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Tuesday, June 05, 2007

Neuropsychology Abstract of the Day: Modafinil and Fatigue in Depression

Lam JY, Freeman MK, & Gates ME. Modafinil augmentation for residual symptoms of fatigue in patients with a partial response to antidepressants. Annals of Pharmacotherapy. 2007 Jun;41(6):1005-12. Epub 2007 May 22.

University of Alabama Health System-Birmingham, Birmingham, AL, USA.

OBJECTIVE: To evaluate the literature discussing the use of modafinil in the treatment of residual symptoms of fatigue in patients with depression. DATA SOURCES: PubMed (1966-March 2007) and International Pharmaceutical Abstracts (1970-March 2007) were searched using the key words modafinil and depression. A manual search of the reference section of the articles retrieved was conducted to identify articles not indexed in either of these sources. STUDY SELECTION AND DATA EXTRACTION: All articles published in English were evaluated. Studies were included if modafinil was used to treat patients with residual fatigue from depression and the effects were measured with validated fatigue subscales. DATA SYNTHESIS: One retrospective study, 5 open-label trials, and 2 randomized controlled clinical trials met the inclusion criteria for assessment of residual symptoms of fatigue as assessed by commonly used fatigue subscales after modafinil administration. Although improvement with fatigue has occurred with modafinil therapy, literature regarding the topic is limited by the lack of well-controlled clinical trials. Modafinil does appear to improve residual fatigue with depression as evidenced by open-label trials; however, the efficacy of this agent has not been duplicated in randomized controlled trials. The open-label trials that have been conducted often had no comparator and a small number of patients. In addition, outcome measures used in the studies were not consistent between trials. Modafinil appears to be well tolerated, with the main adverse effects being headache and nausea. CONCLUSIONS: Open-label trials indicate that modafinil may be effective in ameliorating fatigue associated with depression; however, this effect has not been reproduced in randomized, double-blind, placebo-controlled clinical trials. Therefore, the use of modafinil for the treatment of residual fatigue is not recommended due to the lack of reproducible data of its efficacy. Long-term, adequately powered clinical trials should be conducted to determine its place in therapy.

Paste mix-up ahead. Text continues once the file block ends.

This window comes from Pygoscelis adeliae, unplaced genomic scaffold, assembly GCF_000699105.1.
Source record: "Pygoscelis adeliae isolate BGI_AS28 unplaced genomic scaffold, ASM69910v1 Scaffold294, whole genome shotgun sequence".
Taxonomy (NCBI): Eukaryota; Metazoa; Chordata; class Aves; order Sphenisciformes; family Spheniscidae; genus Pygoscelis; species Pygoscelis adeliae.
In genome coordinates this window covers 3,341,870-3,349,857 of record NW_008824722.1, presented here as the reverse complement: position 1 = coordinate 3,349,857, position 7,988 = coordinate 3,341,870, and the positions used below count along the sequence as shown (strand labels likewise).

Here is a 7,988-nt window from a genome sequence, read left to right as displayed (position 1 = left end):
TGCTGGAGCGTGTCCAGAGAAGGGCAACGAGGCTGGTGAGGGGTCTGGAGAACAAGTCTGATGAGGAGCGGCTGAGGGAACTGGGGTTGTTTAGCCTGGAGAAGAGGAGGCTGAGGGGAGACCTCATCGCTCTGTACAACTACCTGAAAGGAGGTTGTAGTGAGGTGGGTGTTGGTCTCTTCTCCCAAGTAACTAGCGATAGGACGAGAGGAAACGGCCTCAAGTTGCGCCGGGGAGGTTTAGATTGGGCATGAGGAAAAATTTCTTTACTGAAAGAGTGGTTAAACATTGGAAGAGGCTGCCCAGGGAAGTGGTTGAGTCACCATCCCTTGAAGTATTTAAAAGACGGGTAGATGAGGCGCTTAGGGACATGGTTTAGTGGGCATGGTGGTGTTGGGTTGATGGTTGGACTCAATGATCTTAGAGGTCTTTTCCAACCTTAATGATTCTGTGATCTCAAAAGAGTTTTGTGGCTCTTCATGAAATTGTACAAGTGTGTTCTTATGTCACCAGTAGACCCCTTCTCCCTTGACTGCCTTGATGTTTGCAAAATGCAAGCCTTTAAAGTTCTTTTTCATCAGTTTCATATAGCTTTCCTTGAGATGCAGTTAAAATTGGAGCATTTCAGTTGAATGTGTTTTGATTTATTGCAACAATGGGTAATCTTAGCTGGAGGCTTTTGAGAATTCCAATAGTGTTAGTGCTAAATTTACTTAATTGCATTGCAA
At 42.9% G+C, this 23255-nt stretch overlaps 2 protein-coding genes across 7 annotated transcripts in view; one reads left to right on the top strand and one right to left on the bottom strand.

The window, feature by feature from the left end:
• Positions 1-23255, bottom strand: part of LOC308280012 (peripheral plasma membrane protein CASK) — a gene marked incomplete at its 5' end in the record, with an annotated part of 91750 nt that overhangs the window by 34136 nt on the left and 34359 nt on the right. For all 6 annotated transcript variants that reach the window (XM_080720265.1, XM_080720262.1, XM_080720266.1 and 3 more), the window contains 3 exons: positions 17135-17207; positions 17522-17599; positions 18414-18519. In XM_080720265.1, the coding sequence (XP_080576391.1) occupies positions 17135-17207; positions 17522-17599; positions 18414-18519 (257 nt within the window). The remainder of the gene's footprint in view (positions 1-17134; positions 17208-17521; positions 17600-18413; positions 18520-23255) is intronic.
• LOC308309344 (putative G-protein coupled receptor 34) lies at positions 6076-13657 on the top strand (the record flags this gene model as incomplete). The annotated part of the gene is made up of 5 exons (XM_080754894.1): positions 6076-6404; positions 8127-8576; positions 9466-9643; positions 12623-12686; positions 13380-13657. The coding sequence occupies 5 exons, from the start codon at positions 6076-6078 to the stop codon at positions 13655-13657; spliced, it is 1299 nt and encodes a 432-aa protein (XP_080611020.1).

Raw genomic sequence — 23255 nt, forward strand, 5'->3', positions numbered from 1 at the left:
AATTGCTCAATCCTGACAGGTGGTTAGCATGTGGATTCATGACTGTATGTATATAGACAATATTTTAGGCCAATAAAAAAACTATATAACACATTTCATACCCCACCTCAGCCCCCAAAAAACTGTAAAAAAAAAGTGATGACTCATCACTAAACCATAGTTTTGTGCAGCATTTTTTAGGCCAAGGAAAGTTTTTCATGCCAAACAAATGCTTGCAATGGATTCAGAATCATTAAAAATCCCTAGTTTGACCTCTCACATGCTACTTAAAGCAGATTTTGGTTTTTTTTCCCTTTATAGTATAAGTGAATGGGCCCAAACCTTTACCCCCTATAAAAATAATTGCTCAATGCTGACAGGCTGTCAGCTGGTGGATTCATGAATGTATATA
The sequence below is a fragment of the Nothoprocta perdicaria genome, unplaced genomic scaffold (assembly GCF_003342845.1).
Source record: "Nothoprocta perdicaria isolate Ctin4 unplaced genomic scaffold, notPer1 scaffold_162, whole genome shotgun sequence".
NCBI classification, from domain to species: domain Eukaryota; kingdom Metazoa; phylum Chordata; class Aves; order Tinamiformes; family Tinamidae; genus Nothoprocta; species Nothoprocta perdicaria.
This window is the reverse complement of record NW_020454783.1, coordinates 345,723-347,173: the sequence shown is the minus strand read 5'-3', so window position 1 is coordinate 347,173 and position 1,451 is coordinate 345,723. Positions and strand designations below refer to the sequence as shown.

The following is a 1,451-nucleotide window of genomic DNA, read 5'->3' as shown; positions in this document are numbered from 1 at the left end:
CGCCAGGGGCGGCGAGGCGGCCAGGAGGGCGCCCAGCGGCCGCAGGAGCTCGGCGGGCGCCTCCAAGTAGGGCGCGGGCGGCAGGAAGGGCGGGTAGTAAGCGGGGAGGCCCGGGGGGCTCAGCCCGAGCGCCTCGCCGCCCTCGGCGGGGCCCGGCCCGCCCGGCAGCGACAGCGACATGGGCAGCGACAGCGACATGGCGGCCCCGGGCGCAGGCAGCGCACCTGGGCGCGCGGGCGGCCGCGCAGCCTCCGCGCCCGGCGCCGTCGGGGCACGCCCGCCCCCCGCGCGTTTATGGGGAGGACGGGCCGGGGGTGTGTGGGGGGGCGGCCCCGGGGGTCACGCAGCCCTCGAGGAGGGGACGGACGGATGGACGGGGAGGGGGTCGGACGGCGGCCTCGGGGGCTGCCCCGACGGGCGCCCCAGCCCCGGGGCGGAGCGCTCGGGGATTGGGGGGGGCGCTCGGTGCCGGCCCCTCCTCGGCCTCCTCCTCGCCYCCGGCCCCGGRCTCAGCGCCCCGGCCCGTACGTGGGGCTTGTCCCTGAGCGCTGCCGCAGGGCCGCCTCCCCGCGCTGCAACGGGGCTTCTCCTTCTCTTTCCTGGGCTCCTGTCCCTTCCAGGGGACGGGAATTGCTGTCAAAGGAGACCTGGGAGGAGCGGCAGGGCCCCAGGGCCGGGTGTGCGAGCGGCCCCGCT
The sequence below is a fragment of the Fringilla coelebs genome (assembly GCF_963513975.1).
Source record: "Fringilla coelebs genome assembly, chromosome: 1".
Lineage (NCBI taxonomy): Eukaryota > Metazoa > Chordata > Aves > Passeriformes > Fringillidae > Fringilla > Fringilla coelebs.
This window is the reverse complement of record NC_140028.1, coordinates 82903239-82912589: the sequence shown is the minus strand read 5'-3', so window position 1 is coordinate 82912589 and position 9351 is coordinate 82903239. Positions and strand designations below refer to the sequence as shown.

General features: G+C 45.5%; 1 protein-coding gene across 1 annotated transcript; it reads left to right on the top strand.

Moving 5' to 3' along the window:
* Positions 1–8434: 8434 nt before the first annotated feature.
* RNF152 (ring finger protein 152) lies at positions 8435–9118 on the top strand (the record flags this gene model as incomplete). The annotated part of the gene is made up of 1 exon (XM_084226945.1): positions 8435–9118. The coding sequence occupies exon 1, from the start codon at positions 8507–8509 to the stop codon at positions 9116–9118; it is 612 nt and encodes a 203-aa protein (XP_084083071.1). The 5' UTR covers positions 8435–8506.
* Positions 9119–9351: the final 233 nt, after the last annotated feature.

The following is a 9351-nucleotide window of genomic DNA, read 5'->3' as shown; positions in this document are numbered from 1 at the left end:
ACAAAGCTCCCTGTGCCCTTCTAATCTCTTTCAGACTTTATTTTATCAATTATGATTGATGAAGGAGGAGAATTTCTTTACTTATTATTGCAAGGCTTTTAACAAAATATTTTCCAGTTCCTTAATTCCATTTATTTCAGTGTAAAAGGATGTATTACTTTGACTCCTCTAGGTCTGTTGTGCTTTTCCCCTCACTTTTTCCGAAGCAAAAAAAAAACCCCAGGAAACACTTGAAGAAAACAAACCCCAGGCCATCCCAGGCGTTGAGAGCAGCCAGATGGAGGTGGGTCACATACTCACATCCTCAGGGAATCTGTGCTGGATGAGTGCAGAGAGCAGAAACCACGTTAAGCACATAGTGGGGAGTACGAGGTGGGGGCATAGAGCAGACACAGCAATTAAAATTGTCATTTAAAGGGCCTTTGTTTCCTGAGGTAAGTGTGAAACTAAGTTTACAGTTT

PMID: 17519297 [PubMed - in process]

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The Fine Points of Forgetfulness

From today's New York Times:

Forgetting May Be Part of the Process of Remembering
By BENEDICT CAREY
June 5, 2007

Whether drawing a mental blank on a new A.T.M. password, a favorite recipe or an old boyfriend, people have ample opportunity every day to curse their own forgetfulness. But forgetting is also a blessing, and researchers reported on Sunday that the ability to block certain memories reduces the demands on the brain when it is trying to recall something important.